Pentagon guidance curbing the release of COVID-19 cases by installations hasn’t impacted the sharing of that data domestically and with host nations in Europe and South Korea.

In late March, the defense secretary ordered base commanders worldwide to stop publicly announcing new COVID-19 cases among their personnel, citing a risk that adversaries could exploit the information.

Army Installation Management Command said that they are following that guidance, but are still allowed to share with local officials.

“Those numbers are being shared with the host nation, with their communities,” said Lt. Gen. Doug Gabram, the general in charge of the command, during a telephone call with reporters this week. “CONUS locations are also doing the same thing.”

Case numbers are provided to public health authorities in the United States for aggregate tracking in communities. Overseas, installations also provide the numbers based on requirements laid out in status of forces agreements.

“We got the same problem. How do we control the spread? We don’t want it on our installations or in their communities so we have to work together,” Gabram added. "And we’re going to be even stronger if there is a wave two of this.”

Military bases aren’t isolated islands in the middle of host nations, he said. Not only do service members often live in off-post residences, but local nationals are often hired at on-post facilities. Many restrictions put in place by host nations have also impacted U.S. troops based there.

The crisis has tied installations closer to the local communities they’re housed in, according to Gabram. U.S. and South Korea officials, for instance, have championed their close partnership throughout the pandemic.

Soldiers from U.S. camps near the hard-hit South Korean city of Daegu joined with Republic of Korea soldiers to sanitize public areas during the peak of the virus’ spread. U.S. Army Europe has also used its Italian garrison to donate supplies to the northern Lombardy region of Italy.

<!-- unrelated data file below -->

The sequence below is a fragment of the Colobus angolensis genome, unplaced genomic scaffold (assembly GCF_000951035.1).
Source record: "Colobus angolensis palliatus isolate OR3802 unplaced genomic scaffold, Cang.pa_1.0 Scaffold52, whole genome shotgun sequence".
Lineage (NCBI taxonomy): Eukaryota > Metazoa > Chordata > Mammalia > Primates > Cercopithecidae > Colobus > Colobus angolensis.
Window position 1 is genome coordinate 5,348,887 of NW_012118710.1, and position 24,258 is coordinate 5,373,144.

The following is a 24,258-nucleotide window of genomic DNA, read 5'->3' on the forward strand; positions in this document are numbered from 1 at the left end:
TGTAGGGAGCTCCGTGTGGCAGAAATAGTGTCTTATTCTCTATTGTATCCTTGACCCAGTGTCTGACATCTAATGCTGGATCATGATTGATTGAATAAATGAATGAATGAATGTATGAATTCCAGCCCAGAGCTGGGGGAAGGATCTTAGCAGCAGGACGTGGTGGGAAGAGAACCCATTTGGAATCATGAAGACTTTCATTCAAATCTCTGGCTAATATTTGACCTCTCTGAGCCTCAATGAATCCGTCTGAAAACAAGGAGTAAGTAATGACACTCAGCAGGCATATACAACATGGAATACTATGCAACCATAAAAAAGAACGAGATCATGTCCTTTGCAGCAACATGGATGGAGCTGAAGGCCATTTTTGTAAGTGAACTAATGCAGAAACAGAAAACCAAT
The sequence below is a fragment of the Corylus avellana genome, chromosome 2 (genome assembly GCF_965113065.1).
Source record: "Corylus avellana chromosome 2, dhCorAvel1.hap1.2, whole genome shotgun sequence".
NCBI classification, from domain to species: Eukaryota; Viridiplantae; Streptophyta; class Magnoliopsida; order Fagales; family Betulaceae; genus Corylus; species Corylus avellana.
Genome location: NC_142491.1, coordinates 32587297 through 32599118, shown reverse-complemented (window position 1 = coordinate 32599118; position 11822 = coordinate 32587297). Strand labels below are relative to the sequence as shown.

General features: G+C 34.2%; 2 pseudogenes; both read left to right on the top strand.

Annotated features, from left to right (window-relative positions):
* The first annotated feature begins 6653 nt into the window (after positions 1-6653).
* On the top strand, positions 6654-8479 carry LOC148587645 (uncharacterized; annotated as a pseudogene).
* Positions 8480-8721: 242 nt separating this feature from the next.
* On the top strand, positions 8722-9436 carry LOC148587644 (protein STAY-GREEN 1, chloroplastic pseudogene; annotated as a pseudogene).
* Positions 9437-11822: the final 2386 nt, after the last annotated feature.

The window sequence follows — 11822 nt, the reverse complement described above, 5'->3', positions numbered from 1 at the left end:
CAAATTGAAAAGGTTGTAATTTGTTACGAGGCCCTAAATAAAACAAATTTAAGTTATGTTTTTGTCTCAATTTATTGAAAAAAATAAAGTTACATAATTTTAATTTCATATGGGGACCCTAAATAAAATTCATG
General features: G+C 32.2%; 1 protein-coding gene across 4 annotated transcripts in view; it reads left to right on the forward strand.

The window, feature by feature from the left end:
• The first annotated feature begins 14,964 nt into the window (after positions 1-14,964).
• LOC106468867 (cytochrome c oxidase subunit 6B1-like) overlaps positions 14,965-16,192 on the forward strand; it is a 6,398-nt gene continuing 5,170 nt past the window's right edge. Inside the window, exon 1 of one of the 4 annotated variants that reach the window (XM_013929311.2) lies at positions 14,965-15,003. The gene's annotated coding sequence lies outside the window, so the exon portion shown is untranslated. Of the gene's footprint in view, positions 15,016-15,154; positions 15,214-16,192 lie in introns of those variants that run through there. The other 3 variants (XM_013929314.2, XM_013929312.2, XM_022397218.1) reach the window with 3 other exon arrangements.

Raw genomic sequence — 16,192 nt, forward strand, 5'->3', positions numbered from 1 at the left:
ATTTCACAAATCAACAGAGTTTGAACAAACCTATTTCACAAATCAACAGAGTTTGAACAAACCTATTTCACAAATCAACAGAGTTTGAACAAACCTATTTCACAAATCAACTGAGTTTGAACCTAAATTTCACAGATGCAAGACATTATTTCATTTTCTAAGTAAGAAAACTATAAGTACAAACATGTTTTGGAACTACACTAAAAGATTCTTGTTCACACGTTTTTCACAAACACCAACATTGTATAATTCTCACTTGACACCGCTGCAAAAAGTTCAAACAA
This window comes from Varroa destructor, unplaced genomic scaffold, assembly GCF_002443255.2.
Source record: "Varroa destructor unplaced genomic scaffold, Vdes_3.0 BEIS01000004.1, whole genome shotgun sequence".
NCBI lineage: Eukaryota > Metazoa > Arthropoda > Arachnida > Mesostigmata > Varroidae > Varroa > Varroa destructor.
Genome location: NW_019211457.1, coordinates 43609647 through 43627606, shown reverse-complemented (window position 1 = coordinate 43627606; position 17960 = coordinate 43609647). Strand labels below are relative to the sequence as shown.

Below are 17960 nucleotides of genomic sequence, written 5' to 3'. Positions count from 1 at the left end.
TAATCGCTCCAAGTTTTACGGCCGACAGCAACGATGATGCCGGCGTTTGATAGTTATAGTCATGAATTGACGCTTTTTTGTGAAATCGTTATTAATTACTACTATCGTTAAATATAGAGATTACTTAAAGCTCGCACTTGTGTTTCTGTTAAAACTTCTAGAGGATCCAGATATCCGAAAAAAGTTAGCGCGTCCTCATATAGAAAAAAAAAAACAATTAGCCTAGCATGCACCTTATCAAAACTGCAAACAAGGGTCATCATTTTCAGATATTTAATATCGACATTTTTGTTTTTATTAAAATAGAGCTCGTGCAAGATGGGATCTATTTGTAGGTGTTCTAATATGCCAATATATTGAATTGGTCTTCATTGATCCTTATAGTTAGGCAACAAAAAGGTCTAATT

Even before U.S.-based commissaries began enforcing masks for shoppers, the U.S. garrison at Caserma Ederle, Italy, began enforcing mask guidlines to comply with Italian rules.

Paratroopers from the 173rd Airborne Brigade have been used to ensure shoppers are remaining three feet away from each other during visits to the commissaries there.

But there’s also been some friction in the relationships.

Maj. Gen. Chris Mohan, who leads the 21st Theater Sustainment Command in Kaiserslautern, Germany, warned in early April that violating host nation rules could end in hefty fines and UCMJ action after four soldiers were fined more than 100 euros for violating local social distancing restrictions.

“Let me be perfectly clear, the Polizei is going to be out in force,” Mohan said April 3. “They’re going to start levying heavy fines."

“And oh, by the way, they’re going to give us the names of those they catch off the installation,” Mohan added. "I will use every tool I have in the Uniform Code of Military Justice or administrative action to enforce these guidlines.”

Kyle Rempfer was an editor and reporter who has covered combat operations, criminal cases, foreign military assistance and training accidents. Before entering journalism, Kyle served in U.S. Air Force Special Tactics and deployed in 2014 to Paktika Province, Afghanistan, and Baghdad, Iraq.

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